The metal detector enthusiast who found the biggest Viking treasure haul in Britain has criticised the Crown's handling of the "priceless" discovery.

Ayrshire businessman Derek McLennan, who unearthed the Galloway Viking Hoard in 2014, said he has been sidelined by the Crown's Treasure Trove Unit and Historic Environment Scotland and so far he has received nothing for the find.

He criticised the organisations for shutting him out of the process including refusing to allow him to be present to view related excavations.

While he said the reward for finding artefacts is usually 100 per cent of their value shared under agreement with the landowner - which here is the Church of Scotland - he claimed he has yet to receive even a receipt for some of the items.

The Queen’s & Lord’s Treasurer Remembrancer under the Treasure Trove Unit places found items with museums and only once this is done is a payment made.

A further delay could come as the cost of the hoard which it is claimed will be kept together when it is finally placed could be restrictive.

A spokesman for the Crown said the correct process for valuing and placing treasure trove has been followed.

Mr McLennan, who runs a not-for-profit company promoting responsible metal detecting, said he was disappointed to have been sidelined at the unveiling of one artefact.

He said: "It was massively disappointing to be excluded from further discovery such as viewing the emptying of the Carolingian vessel and the lack of information being made available to me as the finder."

Mr McLennan , who wrote an article in The Searcher magazine, said the Crown should live up to its code of practice to "promote and reward the honest, law abiding detectorists who do the right thing".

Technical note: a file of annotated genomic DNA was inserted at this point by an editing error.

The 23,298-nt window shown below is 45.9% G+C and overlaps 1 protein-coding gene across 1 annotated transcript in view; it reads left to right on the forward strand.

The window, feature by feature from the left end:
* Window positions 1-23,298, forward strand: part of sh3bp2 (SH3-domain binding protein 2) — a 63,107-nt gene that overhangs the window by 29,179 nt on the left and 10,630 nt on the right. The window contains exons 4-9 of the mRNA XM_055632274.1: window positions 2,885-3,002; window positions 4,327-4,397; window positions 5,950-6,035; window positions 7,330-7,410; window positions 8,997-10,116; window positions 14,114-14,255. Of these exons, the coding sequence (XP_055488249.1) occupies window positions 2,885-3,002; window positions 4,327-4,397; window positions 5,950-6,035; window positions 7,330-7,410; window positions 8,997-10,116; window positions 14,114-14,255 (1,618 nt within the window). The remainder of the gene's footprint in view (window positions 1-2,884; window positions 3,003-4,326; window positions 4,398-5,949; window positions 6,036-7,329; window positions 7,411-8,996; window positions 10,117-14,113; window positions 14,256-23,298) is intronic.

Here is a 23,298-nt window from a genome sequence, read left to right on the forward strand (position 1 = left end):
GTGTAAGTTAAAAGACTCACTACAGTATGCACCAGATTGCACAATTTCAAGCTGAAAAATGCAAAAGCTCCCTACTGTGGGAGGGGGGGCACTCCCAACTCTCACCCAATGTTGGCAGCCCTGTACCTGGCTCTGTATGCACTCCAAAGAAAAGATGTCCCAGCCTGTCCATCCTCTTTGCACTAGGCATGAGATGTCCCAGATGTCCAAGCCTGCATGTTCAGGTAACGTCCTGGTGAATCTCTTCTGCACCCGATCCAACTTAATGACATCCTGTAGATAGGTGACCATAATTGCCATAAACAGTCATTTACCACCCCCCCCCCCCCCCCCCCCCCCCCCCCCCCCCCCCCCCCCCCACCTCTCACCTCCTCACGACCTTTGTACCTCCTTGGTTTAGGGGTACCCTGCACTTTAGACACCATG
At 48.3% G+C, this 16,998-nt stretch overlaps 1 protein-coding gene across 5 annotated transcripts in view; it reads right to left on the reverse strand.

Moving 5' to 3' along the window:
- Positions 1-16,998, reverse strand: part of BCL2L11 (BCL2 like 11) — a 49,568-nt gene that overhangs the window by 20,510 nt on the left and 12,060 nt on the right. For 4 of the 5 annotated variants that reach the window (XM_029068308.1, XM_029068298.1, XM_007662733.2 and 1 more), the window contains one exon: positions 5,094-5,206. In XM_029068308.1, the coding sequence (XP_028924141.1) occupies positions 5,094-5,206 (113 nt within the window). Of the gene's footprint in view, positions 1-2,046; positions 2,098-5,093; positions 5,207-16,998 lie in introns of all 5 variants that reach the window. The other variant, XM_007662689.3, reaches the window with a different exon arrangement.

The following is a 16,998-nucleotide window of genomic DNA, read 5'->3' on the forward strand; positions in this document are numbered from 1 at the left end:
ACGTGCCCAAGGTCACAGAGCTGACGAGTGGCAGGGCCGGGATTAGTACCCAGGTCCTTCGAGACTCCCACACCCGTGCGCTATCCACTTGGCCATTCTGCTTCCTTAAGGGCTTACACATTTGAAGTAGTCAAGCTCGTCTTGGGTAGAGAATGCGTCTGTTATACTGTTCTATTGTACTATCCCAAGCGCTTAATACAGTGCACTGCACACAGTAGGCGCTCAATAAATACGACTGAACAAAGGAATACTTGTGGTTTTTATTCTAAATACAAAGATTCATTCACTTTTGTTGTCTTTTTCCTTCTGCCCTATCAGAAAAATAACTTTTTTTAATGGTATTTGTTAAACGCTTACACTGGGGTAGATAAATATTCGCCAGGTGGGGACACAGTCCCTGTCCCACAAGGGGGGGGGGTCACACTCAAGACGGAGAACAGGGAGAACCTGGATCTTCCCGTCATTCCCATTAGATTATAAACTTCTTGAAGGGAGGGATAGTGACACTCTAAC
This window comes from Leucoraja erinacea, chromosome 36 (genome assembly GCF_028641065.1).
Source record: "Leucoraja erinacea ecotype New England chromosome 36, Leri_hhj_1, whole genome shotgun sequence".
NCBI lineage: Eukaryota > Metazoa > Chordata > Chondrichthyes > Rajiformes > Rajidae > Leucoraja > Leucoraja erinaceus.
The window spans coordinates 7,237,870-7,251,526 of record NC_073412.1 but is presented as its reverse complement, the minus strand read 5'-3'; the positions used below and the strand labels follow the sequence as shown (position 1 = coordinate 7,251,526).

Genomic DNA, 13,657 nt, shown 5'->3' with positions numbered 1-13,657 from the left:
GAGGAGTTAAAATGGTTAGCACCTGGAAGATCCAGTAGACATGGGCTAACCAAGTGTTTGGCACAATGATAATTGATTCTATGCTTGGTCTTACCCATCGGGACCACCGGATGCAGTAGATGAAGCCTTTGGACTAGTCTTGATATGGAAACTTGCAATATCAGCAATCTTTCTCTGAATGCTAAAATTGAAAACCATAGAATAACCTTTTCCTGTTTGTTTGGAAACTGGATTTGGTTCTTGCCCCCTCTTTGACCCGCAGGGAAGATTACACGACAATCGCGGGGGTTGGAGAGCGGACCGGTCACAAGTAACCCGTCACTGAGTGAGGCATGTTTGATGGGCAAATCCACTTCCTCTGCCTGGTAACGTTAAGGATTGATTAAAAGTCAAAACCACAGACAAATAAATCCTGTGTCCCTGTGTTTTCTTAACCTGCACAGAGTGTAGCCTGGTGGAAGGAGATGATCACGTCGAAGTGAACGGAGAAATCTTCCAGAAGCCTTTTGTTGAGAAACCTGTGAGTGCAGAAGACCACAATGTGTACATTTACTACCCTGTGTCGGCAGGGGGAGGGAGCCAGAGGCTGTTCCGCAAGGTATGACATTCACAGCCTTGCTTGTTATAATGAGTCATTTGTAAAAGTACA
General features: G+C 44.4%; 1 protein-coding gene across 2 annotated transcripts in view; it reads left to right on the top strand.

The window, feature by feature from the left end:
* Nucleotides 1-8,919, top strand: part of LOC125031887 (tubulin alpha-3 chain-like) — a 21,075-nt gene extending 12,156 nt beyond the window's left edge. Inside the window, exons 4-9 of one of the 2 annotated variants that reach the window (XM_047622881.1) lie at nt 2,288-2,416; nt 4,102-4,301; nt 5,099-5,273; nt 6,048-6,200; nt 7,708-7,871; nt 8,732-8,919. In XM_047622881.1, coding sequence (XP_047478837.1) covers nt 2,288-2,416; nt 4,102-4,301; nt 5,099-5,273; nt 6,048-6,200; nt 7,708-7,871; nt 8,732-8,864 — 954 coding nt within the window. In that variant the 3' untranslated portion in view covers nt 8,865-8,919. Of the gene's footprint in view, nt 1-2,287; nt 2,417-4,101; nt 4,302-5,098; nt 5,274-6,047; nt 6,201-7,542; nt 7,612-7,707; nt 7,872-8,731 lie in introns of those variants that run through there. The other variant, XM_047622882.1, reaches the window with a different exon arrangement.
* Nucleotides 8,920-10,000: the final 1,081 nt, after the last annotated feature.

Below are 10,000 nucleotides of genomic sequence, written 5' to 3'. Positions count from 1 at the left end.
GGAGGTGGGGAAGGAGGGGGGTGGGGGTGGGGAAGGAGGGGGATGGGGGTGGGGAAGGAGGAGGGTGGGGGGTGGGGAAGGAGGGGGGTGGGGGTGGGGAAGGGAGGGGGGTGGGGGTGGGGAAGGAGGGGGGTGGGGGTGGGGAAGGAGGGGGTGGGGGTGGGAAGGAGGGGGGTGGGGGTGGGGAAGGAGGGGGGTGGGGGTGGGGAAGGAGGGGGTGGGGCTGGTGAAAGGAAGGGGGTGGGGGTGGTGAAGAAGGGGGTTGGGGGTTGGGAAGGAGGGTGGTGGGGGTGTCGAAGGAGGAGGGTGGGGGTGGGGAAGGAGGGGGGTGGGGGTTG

He said: "All I ever wanted was for good things to come from this discovery ... unfortunately, I am still waiting."

Under Scots law all portable antiquities of archaeological, historical or cultural significance are subject to claim by the Crown through the Treasure Trove system and must be reported.

More than 100 items wer found in the mystery cache including six silver Anglo-Saxon disc brooches from the early 9th century, a silver brooch from Ireland and Byzantium silk from around modern-day Istanbul.

Mr McLennan added: "At the present time the artefacts within the hoard may be getting valued, but I have no idea when, or if, this is indeed taking place."

A Treasure Trove Unit spokesman said: "We are disappointed, given we have been in contact with Mr McLennan in the last few weeks and he did not raise these concerns with us.

“We have sought to ensure he has been kept in the loop and updated wherever possible and we have worked to ensure he is made aware of, and involved, with media and other events surrounding the hoard.

“Given the nature and significance of the find the work has undoubtedly taken longer than normal, which reflects the fragile and often unique nature of the material.

“We appreciate that the time taken on this very necessary work can often be frustrating but we are doing everything within our power to ensure a timeous outcome whilst at the some protecting the integrity of this incredible find.

"I am sure that Mr McLennan will agree this is the foremost priority.

"We will write to Mr McLennan tomorrow inviting him to a further meeting."